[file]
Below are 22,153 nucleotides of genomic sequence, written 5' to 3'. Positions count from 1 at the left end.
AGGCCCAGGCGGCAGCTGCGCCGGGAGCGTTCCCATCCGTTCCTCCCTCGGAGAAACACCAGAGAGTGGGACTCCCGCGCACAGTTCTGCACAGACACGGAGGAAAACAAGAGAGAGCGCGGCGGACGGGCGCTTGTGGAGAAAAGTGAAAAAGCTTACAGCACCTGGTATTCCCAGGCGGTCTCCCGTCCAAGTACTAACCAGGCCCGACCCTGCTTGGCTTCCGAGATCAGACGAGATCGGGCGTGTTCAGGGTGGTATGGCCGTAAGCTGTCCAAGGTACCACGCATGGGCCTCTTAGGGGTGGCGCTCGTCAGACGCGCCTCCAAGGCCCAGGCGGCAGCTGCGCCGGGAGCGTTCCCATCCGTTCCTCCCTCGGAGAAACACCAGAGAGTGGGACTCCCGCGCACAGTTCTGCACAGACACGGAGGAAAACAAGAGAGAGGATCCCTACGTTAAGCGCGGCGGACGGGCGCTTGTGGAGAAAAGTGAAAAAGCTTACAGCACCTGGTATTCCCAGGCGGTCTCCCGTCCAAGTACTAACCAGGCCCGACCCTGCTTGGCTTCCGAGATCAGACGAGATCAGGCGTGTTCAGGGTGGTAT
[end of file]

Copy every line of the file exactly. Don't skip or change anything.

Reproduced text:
Below are 22,153 nucleotides of genomic sequence, written 5' to 3'. Positions count from 1 at the left end.
AGGCCCAGGCGGCAGCTGCGCCGGGAGCGTTCCCATCCGTTCCTCCCTCGGAGAAACACCAGAGAGTGGGACTCCCGCGCACAGTTCTGCACAGACACGGAGGAAAACAAGAGAGAGCGCGGCGGACGGGCGCTTGTGGAGAAAAGTGAAAAAGCTTACAGCACCTGGTATTCCCAGGCGGTCTCCCGTCCAAGTACTAACCAGGCCCGACCCTGCTTGGCTTCCGAGATCAGACGAGATCGGGCGTGTTCAGGGTGGTATGGCCGTAAGCTGTCCAAGGTACCACGCATGGGCCTCTTAGGGGTGGCGCTCGTCAGACGCGCCTCCAAGGCCCAGGCGGCAGCTGCGCCGGGAGCGTTCCCATCCGTTCCTCCCTCGGAGAAACACCAGAGAGTGGGACTCCCGCGCACAGTTCTGCACAGACACGGAGGAAAACAAGAGAGAGGATCCCTACGTTAAGCGCGGCGGACGGGCGCTTGTGGAGAAAAGTGAAAAAGCTTACAGCACCTGGTATTCCCAGGCGGTCTCCCGTCCAAGTACTAACCAGGCCCGACCCTGCTTGGCTTCCGAGATCAGACGAGATCAGGCGTGTTCAGGGTGGTAT